My Plan for Personal Development As A Homemaker

My own plan for developing myself as a homemaker includes an inner and  outer core.  Let me explain further, and maybe this will inspire you to come up with your own plan.

In Waldorf education, we look at the soul development of the child and what the child needs according to seven-year cycles.  Here are some thoughts for the first three seven-year cycles:

Ages Birth- Age 7:  Gratitude; Goodness, Imitation (the notion of the child as one large unfiltered sense organ taking all impressions in); Rhythm and Balance; Movement and Play

Ages 7-14:  Love; Beauty; love for natural authority for elders; Imagination; Feelings; Art

Ages 14-21:  Duty; Truth; Intellectual Work; Idealism

So, with keeping that in mind, then I look at what I personally need to develop or work on according to the stages of my children and also my own goals for my own inner work.  For simplicity’s sake, I develop this into two categories: an inner and our core, but you could divide it however you would like!  And yes, most of the things of the outer core absolutely do nourish the inner soul, but the outer core things I think of as more the “doing” the “physical” piece with the inner core being more the things “to meditate on” “ponder”.

Here are some personal examples of what I consider Outer and Inner Core:


  • Setting a rhythm that work for my family.  I say this all the time, but it seems to bear frequent repeating:  cut back on your outside activities, cultivate your ability to be home, start with a rhythm around waking/sleeping/rest times and meals, and build up from there. If this all new to you, try the “Rhythm” tag in the tags box for back posts.  It also bears repeating that Life Before Children is not the same as Life After Children.
  • The other outer piece is to develop skills.  Part of Waldorf homeschooling is learning to teach a variety of skills that seem to be rather lost in our society today – knitting, crocheting, all kinds of art, music, singing, cooking, baking, gardening.  If you would like a complete list for what to be working on when your children are under 7 years of age please see the skill list Lovey and I came up with here:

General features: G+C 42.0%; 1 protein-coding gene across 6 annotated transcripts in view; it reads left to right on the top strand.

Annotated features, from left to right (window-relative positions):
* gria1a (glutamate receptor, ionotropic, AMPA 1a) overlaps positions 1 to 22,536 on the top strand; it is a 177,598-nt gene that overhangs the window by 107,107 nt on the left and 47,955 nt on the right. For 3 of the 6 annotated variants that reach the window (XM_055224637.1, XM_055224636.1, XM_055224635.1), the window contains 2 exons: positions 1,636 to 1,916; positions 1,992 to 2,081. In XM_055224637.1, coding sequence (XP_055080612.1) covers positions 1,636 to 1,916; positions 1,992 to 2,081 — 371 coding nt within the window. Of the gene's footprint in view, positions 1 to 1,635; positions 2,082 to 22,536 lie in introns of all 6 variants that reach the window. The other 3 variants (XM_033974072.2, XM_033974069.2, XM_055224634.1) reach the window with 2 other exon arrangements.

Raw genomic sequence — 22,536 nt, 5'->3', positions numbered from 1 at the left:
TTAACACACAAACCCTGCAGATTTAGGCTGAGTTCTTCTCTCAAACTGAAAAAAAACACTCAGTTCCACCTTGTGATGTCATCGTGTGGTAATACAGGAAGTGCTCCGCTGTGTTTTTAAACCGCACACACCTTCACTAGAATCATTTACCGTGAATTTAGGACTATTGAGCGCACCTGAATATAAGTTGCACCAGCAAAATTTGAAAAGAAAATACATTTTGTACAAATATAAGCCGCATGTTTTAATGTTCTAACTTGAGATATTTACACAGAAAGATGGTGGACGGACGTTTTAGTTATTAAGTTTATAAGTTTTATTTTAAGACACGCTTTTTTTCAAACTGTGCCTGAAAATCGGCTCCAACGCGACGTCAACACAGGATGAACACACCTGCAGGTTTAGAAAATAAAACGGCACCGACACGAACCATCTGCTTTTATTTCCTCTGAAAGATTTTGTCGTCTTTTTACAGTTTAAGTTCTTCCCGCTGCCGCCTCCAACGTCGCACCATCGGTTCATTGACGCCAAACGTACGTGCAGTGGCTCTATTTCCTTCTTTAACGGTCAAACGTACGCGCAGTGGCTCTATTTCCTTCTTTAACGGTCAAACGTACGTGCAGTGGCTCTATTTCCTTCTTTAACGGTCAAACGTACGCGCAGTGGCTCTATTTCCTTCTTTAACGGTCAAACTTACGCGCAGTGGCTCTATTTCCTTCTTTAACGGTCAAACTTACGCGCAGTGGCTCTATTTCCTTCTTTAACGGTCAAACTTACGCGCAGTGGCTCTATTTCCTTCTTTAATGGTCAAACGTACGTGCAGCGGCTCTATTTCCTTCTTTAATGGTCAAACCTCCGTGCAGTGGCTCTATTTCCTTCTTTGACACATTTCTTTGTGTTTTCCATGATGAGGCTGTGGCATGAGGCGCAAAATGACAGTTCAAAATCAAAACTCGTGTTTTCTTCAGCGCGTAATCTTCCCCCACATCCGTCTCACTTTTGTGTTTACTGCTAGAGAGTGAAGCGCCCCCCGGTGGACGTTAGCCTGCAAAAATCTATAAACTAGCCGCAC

So perhaps you pick just one skill for Fall and one skill for Spring and work on those.  Seek out teachers if you need to, buy that book on the subject, watch that YouTube video.  The point is, once you have identified the skill, you can break it  down into what you need to do to make it happen!

  • Time to be outside and observe the seasons, festival preparations and celebrations that are the marker of your family’s traditions and yearly rhythm.


When I think of inner core, I am working toward things that nourish the “soul life” of my home.  I am also thinking of the things that add into our Family Mission Statement.  Here is our Family Mission Statement:

Our family will be a place of KINDNESS, as we love one another, help one another, and are gentle and patient with one another in words and actions.

(“Don’t ever forget kindness and truth. Wear them like a necklace. Write them on your heart as if on a tablet.” Proverbs 3:3 and “Someone with a quick temper does foolish things, but someone with understanding remains calm.” Proverbs 14:17).

Our family will be one of INTEGRITY as we do what we say we are going to do and act in honesty and loyalty to one another.

(“The good people who live honest lives will be a blessing to their children.” Proverbs 20:7)